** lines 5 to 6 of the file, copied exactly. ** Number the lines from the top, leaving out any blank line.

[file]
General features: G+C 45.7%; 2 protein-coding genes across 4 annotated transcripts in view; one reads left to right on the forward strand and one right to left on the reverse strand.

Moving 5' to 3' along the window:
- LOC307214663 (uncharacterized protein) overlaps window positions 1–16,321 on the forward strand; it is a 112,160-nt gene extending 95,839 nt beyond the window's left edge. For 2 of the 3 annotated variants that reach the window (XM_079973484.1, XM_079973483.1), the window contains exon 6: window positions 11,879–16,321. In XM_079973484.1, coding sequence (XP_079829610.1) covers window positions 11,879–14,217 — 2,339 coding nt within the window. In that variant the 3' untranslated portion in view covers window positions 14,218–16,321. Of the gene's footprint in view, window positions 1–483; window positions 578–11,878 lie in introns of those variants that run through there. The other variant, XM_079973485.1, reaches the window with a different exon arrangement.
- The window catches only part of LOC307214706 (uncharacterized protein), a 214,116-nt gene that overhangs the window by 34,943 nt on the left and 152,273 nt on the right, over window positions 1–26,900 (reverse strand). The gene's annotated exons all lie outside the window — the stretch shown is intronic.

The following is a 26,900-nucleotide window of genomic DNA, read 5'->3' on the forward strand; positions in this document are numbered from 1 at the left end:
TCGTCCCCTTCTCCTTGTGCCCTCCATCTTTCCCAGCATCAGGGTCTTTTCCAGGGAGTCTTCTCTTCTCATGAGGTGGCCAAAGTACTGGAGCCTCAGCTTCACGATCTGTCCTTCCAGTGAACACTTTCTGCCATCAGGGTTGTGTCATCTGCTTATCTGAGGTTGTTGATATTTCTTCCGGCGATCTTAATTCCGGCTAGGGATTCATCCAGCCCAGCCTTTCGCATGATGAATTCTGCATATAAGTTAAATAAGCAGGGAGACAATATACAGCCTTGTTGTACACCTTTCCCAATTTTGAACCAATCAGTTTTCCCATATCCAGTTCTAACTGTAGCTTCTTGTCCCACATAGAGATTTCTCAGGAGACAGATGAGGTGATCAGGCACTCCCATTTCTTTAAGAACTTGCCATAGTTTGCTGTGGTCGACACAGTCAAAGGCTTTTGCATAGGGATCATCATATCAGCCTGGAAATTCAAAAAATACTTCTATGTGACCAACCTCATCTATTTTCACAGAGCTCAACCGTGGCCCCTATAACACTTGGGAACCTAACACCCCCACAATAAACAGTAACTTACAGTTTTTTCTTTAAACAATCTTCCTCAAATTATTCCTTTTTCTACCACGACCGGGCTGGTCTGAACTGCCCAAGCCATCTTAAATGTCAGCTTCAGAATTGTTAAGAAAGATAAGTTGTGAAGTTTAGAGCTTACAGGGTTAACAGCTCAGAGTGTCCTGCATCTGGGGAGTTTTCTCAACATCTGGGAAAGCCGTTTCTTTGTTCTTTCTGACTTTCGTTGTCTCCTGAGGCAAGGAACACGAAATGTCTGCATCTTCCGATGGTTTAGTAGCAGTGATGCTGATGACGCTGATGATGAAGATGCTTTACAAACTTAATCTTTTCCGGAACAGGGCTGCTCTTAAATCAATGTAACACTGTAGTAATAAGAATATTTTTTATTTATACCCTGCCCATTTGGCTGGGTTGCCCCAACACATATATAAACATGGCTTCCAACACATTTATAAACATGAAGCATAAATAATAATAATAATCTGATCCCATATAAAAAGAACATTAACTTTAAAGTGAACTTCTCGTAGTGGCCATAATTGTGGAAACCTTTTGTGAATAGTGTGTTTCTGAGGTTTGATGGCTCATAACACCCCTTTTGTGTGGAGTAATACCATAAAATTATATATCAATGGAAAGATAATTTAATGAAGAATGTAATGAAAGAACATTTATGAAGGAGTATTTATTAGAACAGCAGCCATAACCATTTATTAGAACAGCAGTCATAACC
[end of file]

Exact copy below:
The following is a 26,900-nucleotide window of genomic DNA, read 5'->3' on the forward strand; positions in this document are numbered from 1 at the left end:
TCGTCCCCTTCTCCTTGTGCCCTCCATCTTTCCCAGCATCAGGGTCTTTTCCAGGGAGTCTTCTCTTCTCATGAGGTGGCCAAAGTACTGGAGCCTCAGCTTCACGATCTGTCCTTCCAGTGAACACTTTCTGCCATCAGGGTTGTGTCATCTGCTTATCTGAGGTTGTTGATATTTCTTCCGGCGATCTTAATTCCGGCTAGGGATTCATCCAGCCCAGCCTTTCGCATGATGAATTCTGCATATAAGTTAAATAAGCAGGGAGACAATATACAGCCTTGTTGTACACCTTTCCCAATTTTGAACCAATCAGTTTTCCCATATCCAGTTCTAACTGTAGCTTCTTGTCCCACATAGAGATTTCTCAGGAGACAGATGAGGTGATCAGGCACTCCCATTTCTTTAAGAACTTGCCATAGTTTGCTGTGGTCGACACAGTCAAAGGCTTTTGCATAGGGATCATCATATCAGCCTGGAAATTCAAAAAATACTTCTATGTGACCAACCTCATCTATTTTCACAGAGCTCAACCGTGGCCCCTATAACACTTGGGAACCTAACACCCCCACAATAAACAGTAACTTACAGTTTTTTCTTTAAACAATCTTCCTCAAATTATTCCTTTTTCTACCACGACCGGGCTGGTCTGAACTGCCCAAGCCATCTTAAATGTCAGCTTCAGAATTGTTAAGAAAGATAAGTTGTGAAGTTTAGAGCTTACAGGGTTAACAGCTCAGAGTGTCCTGCATCTGGGGAGTTTTCTCAACATCTGGGAAAGCCGTTTCTTTGTTCTTTCTGACTTTCGTTGTCTCCTGAGGCAAGGAACACGAAATGTCTGCATCTTCCGATGGTTTAGTAGCAGTGATGCTGATGACGCTGATGATGAAGATGCTTTACAAACTTAATCTTTTCCGGAACAGGGCTGCTCTTAAATCAATGTAACACTGTAGTAATAAGAATATTTTTTATTTATACCCTGCCCATTTGGCTGGGTTGCCCCAACACATATATAAACATGGCTTCCAACACATTTATAAACATGAAGCATAAATAATAATAATAATCTGATCCCATATAAAAAGAACATTAACTTTAAAGTGAACTTCTCGTAGTGGCCATAATTGTGGAAACCTTTTGTGAATAGTGTGTTTCTGAGGTTTGATGGCTCATAACACCCCTTTTGTGTGGAGTAATACCATAAAATTATATATCAATGGAAAGATAATTTAATGAAGAATGTAATGAAAGAACATTTATGAAGGAGTATTTATTAGAACAGCAGCCATAACCATTTATTAGAACAGCAGTCATAACC